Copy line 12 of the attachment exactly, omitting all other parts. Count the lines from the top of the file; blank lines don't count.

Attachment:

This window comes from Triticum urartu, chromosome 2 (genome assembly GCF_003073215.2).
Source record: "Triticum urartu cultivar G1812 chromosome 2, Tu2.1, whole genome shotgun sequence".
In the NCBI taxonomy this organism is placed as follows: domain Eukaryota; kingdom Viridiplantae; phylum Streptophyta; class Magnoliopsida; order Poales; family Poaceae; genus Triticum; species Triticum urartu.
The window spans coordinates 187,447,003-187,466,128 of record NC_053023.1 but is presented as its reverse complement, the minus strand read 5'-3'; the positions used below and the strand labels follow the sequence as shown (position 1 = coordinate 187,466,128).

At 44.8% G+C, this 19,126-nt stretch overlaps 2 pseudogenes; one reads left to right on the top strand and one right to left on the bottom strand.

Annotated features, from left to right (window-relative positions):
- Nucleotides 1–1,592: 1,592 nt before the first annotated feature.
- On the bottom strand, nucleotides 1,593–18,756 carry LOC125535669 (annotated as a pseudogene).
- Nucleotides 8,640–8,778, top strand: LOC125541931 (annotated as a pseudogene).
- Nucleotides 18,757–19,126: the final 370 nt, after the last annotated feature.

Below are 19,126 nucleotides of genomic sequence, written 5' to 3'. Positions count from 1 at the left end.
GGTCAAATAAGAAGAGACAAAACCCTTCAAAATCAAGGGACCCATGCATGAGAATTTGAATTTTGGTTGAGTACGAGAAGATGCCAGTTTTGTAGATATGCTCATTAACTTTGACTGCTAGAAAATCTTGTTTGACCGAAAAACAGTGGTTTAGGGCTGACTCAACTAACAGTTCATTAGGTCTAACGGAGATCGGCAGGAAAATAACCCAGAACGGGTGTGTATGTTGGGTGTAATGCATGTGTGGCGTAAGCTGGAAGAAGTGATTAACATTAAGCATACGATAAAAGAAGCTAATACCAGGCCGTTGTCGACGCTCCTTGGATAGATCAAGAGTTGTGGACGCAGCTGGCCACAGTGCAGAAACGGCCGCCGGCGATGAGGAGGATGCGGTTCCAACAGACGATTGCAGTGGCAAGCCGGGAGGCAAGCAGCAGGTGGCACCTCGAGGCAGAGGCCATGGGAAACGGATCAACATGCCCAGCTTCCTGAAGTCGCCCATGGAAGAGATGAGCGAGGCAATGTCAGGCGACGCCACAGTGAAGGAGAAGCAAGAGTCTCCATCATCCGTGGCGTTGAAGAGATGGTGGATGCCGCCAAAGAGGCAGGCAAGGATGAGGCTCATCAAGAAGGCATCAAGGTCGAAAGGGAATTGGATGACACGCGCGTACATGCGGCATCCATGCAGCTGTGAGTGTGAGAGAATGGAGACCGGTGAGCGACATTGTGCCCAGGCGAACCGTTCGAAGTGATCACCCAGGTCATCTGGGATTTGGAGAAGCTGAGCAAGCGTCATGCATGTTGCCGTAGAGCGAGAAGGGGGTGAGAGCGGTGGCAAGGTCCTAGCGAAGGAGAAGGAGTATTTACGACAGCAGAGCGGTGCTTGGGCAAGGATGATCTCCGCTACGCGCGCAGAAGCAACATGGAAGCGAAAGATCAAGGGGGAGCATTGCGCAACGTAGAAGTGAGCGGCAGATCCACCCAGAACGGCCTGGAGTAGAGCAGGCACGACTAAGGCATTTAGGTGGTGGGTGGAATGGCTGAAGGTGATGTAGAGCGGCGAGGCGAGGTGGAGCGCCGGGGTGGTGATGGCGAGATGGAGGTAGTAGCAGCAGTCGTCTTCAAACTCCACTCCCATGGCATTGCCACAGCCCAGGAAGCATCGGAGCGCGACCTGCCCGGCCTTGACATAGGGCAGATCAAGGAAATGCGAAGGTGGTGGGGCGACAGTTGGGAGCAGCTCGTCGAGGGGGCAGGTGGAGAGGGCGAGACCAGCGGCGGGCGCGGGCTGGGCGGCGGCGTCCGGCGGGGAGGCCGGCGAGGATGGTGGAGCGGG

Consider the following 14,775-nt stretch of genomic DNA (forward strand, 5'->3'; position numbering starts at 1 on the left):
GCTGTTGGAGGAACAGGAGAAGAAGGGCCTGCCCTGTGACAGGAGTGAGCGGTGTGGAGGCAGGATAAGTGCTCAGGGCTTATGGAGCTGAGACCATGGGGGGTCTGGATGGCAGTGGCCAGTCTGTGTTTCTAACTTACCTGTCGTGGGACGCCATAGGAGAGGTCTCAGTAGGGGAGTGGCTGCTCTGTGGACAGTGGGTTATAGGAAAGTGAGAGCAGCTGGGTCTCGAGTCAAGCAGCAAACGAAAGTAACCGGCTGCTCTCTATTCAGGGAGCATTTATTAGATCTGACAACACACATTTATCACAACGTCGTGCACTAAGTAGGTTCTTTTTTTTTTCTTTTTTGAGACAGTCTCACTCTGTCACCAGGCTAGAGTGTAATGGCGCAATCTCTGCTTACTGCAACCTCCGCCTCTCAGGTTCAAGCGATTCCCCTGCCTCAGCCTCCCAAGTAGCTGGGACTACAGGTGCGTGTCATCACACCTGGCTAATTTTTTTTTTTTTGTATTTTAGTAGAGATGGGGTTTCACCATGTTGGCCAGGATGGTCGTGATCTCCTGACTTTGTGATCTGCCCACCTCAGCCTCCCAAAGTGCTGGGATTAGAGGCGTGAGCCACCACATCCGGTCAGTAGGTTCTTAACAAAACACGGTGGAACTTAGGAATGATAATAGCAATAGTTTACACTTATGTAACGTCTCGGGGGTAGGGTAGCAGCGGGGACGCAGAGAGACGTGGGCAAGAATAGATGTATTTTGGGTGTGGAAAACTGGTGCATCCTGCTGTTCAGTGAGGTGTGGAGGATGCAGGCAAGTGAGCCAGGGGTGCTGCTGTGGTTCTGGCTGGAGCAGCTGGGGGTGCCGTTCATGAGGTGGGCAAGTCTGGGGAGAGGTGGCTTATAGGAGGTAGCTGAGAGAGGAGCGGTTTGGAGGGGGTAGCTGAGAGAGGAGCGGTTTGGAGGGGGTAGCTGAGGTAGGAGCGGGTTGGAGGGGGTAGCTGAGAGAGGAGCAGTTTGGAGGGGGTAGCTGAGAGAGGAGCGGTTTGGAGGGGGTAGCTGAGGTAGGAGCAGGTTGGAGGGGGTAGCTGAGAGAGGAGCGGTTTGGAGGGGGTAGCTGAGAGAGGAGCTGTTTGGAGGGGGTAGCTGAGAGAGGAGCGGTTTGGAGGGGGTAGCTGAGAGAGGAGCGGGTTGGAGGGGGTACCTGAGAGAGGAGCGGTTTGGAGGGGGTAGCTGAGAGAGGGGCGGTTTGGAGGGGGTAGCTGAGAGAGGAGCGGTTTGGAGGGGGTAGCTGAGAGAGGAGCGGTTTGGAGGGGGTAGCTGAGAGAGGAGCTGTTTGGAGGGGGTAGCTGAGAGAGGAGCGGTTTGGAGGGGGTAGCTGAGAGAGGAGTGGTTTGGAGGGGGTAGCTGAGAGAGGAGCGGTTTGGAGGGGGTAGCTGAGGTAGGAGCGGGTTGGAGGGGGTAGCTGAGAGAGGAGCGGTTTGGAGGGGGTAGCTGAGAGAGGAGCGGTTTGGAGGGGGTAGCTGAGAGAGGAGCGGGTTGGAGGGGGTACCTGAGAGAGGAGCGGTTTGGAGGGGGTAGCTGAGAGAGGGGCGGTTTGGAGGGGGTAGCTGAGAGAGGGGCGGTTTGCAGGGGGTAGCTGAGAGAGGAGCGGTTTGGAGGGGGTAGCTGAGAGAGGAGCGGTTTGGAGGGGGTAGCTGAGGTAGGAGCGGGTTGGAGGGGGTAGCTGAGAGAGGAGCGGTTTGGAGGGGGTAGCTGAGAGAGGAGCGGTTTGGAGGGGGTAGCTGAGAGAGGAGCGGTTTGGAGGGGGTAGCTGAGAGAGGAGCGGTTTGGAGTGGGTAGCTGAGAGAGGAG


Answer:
GGTCAAATAAGAAGAGACAAAACCCTTCAAAATCAAGGGACCCATGCATGAGAATTTGAATTTTGGTTGAGTACGAGAAGATGCCAGTTTTGTAGATATGCTCATTAACTTTGACTGCTAGAAAATCTTGTTTGACCGAAAAACAGTGGTTTAGGGCTGACTCAACTAACAGTTCATTAGGTCTAACGGAGATCGGCAGGAAAATAACCCAGAACGGGTGTGTATGTTGGGTGTAATGCATGTGTGGCGTAAGCTGGAAGAAGTGATTAACATTAAGCATACGATAAAAGAAGCTAATACCAGGCCGTTGTCGACGCTCCTTGGATAGATCAAGAGTTGTGGACGCAGCTGGCCACAGTGCAGAAACGGCCGCCGGCGATGAGGAGGATGCGGTTCCAACAGACGATTGCAGTGGCAAGCCGGGAGGCAAGCAGCAGGTGGCACCTCGAGGCAGAGGCCATGGGAAACGGATCAACATGCCCAGCTTCCTGAAGTCGCCCATGGAAGAGATGAGCGAGGCAATGTCAGGCGACGCCACAGTGAAGGAGAAGCAAGAGTCTCCATCATCCGTGGCGTTGAAGAGATGGTGGATGCCGCCAAAGAGGCAGGCAAGGATGAGGCTCATCAAGAAGGCATCAAGGTCGAAAGGGAATTGGATGACACGCGCGTACATGCGGCATCCATGCAGCTGTGAGTGTGAGAGAATGGAGACCGGTGAGCGACATTGTGCCCAGGCGAACCGTTCGAAGTGATCACCCAGGTCATCTGGGATTTGGAGAAGCTGAGCAAGCGTCATGCATGTTGCCGTAGAGCGAGAAGGGGGTGAGAGCGGTGGCAAGGTCCTAGCGAAGGAGAAGGAGTATTTACGACAGCAGAGCGGTGCTTGGGCAAGGATGATCTCCGCTACGCGCGCAGAAGCAACATGGAAGCGAAAGATCAAGGGGGAGCATTGCGCAACGTAGAAGTGAGCGGCAGATCCACCCAGAACGGCCTGGAGTAGAGCAGGCACGACTAAGGCATTTAGGTGGTGGGTGGAATGGCTGAAGGTGATGTAGAGCGGCGAGGCGAGGTGGAGCGCCGGGGTGGTGATGGCGAGATGGAGGTAGTAGCAGCAGTCGTCTTCAAACTCCACTCCCATGGCATTGCCACAGCCCAGGAAGCATCGGAGCGCGACCTGCCCGGCCTTGACATAGGGCAGATCAAGGAAATGCGAAGGTGGTGGGGCGACAGTTGGGAGCAGCTCGTCGAGGGGGCAGGTGGAGAGGGCGAGACCAGCGGCGGGCGCGGGCTGGGCGGCGGCGTCCGGCGGGGAGGCCGGCGAGGATGGTGGAGCGGG